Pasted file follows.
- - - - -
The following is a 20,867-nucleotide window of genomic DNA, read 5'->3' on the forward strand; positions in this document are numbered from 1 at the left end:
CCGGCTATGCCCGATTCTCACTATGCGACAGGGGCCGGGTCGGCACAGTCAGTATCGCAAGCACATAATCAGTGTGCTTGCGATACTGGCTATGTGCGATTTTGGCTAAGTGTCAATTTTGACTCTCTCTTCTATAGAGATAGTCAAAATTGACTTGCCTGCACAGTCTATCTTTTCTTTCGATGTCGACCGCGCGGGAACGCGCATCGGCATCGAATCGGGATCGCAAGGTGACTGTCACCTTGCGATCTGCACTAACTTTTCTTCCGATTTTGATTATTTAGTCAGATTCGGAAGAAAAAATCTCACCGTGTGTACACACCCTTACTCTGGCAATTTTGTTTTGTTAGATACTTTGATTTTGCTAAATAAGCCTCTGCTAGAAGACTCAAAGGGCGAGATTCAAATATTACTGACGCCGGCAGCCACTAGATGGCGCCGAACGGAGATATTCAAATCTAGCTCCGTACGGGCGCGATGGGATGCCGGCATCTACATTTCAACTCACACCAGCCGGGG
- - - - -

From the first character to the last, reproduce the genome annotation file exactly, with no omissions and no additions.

The following is a 20,867-nucleotide window of genomic DNA, read 5'->3' on the forward strand; positions in this document are numbered from 1 at the left end:
CCGGCTATGCCCGATTCTCACTATGCGACAGGGGCCGGGTCGGCACAGTCAGTATCGCAAGCACATAATCAGTGTGCTTGCGATACTGGCTATGTGCGATTTTGGCTAAGTGTCAATTTTGACTCTCTCTTCTATAGAGATAGTCAAAATTGACTTGCCTGCACAGTCTATCTTTTCTTTCGATGTCGACCGCGCGGGAACGCGCATCGGCATCGAATCGGGATCGCAAGGTGACTGTCACCTTGCGATCTGCACTAACTTTTCTTCCGATTTTGATTATTTAGTCAGATTCGGAAGAAAAAATCTCACCGTGTGTACACACCCTTACTCTGGCAATTTTGTTTTGTTAGATACTTTGATTTTGCTAAATAAGCCTCTGCTAGAAGACTCAAAGGGCGAGATTCAAATATTACTGACGCCGGCAGCCACTAGATGGCGCCGAACGGAGATATTCAAATCTAGCTCCGTACGGGCGCGATGGGATGCCGGCATCTACATTTCAACTCACACCAGCCGGGG